NSW energy supply ‘healthier’ as generators switch back on

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NSW energy supply ‘healthier’ as generators switch back on

By Lucy Cormack

The state government is unlikely to pull the trigger on emergency powers forcing coal companies to give fuel to electricity generators after the market operator advised that stability was returning.

NSW Treasurer and Energy Minister Matt Kean on Friday said the Australian Energy Market Operator (AEMO) had delivered “good news” that conditions in the state’s ailing energy system had improved.

NSW Treasurer and Energy Minister Matt Kean.

NSW Treasurer and Energy Minister Matt Kean.Credit:Oscar Colman

“AEMO have described the energy situation as much healthier and that’s good news,” he said.

“Generators that were offline have now come back online. We had a generator come online yesterday. That added 600 megawatts to the system that wasn’t there the night before”.

Another generator is also expected to come online again on Saturday, providing further reserve capacity.

Kean met the governor late on Thursday to seek emergency powers giving him authority to force coal and logistics companies to deliver fuel, amid concerns that stockpiles were running dangerously low.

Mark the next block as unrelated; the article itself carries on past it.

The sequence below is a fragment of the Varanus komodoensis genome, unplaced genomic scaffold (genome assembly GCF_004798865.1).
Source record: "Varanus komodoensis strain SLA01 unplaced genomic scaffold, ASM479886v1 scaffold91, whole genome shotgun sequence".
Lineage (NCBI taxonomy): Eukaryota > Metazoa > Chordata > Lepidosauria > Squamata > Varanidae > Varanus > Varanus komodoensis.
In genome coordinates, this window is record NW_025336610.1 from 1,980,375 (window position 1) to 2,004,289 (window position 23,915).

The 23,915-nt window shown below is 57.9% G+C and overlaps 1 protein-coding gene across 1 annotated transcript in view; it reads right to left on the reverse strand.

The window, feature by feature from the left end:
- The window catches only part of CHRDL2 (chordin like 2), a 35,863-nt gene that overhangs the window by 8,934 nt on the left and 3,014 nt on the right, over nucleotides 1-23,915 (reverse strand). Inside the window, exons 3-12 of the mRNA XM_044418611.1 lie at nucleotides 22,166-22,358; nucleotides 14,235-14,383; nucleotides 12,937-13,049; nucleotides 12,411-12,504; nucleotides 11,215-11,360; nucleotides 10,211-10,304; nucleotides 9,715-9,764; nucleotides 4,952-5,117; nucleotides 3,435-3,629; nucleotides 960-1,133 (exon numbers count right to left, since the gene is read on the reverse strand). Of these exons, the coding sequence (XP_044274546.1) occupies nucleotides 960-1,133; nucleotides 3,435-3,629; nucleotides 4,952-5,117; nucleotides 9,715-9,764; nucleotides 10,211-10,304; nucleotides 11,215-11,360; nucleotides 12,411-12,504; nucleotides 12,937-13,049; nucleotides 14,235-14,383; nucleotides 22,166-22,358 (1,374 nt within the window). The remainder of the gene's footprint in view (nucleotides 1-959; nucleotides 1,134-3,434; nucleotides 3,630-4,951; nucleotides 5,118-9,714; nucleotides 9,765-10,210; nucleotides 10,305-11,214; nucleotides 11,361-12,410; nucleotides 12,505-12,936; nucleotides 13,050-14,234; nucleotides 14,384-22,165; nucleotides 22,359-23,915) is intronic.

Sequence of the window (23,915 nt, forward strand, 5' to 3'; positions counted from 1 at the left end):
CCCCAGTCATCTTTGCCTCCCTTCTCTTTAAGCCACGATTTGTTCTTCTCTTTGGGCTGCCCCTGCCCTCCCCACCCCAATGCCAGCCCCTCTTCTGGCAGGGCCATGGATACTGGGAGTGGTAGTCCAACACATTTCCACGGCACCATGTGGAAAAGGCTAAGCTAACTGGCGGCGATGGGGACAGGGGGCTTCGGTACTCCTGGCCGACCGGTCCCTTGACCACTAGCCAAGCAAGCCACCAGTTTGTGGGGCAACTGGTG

It followed an intervention by AEMO this week to suspend the east coast electricity market to restore calm to the increasingly volatile grid.

Kean on Friday said he had been assured fuel stocks in NSW were secure, and had sought the temporary powers only as a precautionary measure.

“We’re just putting those powers aside and on standby if we need them. As I said, this morning’s update from [AEMO] gives me, and should give everyone, great confidence that we’re out of those difficult conditions that we saw earlier in the week,” he said.


“We’ll take advice from [AEMO] if we need to consider using them, but that’s not the advice ... everything is looking much better than it was earlier in the week.”

The energy minister on Wednesday asked residents to minimise non-critical electricity usage between 5.30pm and 8.30pm. Although a short-term measure, he said it had made a “huge difference”.

“What we were focused on is making sure that we were asking people to conserve energy, we were lowering the demand on the system,” he said on Friday.

He blamed the state’s ageing infrastructure for the energy crisis that resulted in the national market operator’s unprecedented decision to suspend electricity trading for the entire east coast.

“These old bits of machinery, they’re not as reliable as we’d like them to be, particularly when we need them during this time.”

Kean appeared on Friday at the University of Sydney to announce a $270 million investment in biomedical research in next week’s budget.

The investment will go towards two new facilities to help develop treatment for rare, life-limiting diseases.

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